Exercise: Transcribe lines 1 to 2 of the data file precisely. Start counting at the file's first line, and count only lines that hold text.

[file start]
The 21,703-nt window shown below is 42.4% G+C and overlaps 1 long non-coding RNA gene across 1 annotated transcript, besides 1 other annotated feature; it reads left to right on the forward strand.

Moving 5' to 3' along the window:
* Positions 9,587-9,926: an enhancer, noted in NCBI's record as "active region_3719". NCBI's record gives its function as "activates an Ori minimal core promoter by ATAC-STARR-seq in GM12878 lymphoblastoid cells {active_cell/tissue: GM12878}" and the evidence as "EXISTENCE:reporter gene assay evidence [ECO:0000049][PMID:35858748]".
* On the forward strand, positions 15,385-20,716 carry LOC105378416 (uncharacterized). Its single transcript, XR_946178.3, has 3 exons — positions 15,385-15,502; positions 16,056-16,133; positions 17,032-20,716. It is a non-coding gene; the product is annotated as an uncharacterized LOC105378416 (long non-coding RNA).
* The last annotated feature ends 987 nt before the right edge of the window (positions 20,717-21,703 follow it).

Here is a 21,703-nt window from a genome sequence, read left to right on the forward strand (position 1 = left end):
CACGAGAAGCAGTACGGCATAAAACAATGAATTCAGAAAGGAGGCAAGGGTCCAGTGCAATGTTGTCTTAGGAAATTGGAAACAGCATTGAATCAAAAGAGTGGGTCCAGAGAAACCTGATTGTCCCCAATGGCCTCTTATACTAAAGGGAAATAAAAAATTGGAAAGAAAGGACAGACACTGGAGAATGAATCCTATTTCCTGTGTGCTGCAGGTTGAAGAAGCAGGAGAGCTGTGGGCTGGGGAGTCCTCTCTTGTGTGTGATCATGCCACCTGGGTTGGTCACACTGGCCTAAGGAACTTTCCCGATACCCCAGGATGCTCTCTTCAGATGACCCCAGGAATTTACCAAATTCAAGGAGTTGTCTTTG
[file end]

The 21,703-nt window shown below is 42.4% G+C and overlaps 1 long non-coding RNA gene across 1 annotated transcript, besides 1 other annotated feature; it reads left to right on the forward strand.

Moving 5' to 3' along the window: